Episode 22: Old Ironsides

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The early months of the War of 1812 served up a relentless drumbeat of bad news for the United States: our untrained and ill-equipped forces, fighting a war they were unprepared for in the first place, suffered reverse after reverse on the battlefield. But on the high seas, the exploits of one remarkable ship, the USS Constitution, provided the only bright spot in the gloom and demonstrated that the new republic could, when circumstances called for it, compete militarily even with the greatest naval power on Earth. Sent to patrol the Atlantic coast, the Constitution and her captain quickly found themselves tangling with the overconfident British commander James Dacres, who went so far as to capture an American vessel and write a literal taunt into her log daring an American frigate to come out and fight him. The result was a thrilling real-life adventure involving a desperate chase, booming cannons, crackling muskets and every cliché you’ve ever seen in a nautical adventure film from the Age of Sail—except in this case it really happened.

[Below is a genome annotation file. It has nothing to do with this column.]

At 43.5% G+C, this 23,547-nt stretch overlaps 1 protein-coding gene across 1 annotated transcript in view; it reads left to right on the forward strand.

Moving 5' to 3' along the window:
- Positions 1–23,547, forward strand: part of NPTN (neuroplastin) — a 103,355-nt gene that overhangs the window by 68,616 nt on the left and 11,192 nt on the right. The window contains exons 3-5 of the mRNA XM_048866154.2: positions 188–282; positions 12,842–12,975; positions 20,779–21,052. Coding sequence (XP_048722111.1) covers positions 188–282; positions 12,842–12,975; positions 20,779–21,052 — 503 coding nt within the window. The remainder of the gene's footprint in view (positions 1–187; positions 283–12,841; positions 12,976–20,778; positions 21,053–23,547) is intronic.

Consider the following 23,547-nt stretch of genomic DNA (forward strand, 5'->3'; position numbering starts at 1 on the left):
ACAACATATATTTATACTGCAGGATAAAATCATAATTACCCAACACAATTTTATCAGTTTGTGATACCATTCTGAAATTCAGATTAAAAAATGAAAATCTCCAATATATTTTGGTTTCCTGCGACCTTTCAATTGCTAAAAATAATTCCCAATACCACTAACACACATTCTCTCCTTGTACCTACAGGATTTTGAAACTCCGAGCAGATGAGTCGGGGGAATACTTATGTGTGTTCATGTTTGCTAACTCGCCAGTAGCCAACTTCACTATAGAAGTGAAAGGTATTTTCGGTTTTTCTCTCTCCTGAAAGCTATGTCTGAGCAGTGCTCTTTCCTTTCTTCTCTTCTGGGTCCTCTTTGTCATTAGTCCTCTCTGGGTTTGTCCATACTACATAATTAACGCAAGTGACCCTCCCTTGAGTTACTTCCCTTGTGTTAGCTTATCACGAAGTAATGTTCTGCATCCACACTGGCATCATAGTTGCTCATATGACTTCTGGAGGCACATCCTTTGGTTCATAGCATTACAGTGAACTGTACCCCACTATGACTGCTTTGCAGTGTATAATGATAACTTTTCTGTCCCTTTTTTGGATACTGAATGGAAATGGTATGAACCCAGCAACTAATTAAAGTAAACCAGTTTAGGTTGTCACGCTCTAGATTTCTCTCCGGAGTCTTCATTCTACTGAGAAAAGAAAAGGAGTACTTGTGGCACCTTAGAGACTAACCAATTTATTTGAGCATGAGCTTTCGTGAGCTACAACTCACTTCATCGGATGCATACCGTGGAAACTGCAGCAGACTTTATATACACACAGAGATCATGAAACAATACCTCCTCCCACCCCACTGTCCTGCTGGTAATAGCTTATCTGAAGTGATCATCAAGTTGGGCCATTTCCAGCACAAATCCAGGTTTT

Sean Munger takes you into the thick of naval warfare in the War of 1812 with the story of the USS Constitution, her commanders, officers and the Royal Navy captains who found themselves surprisingly shaken at staring down her 44 guns. In this episode you’ll understand exactly why the Constitution was created in the first place, you’ll learn what “kedging” is, you’ll understand how the Constitution got her nickname “Old Ironsides,” and you’ll gain a glimpse as to why the British were so surprised at the naval prowess of the upstart Americans. This episode is pure adventure—all the stuff of a Patrick O’Brian novel, with the added benefit of being true.

(Some background music for this episode licensed CC3.0 by Isabella Stewart Gardner Museum, Boston).

Additional Materials About This Episode

(Link) Here is Captain Dacres’s letter to the Admiralty, dated September 7, 1812, in which he describes the loss of his ship the Guerriere.

(Above) Captain Isaac Hull.

(Below) Photos taken of and aboard the USS Constitution, by me, in 2005 and 2014.

All images are believed in to be in the public domain except the photos of the Constitution which are copyrighted by me.
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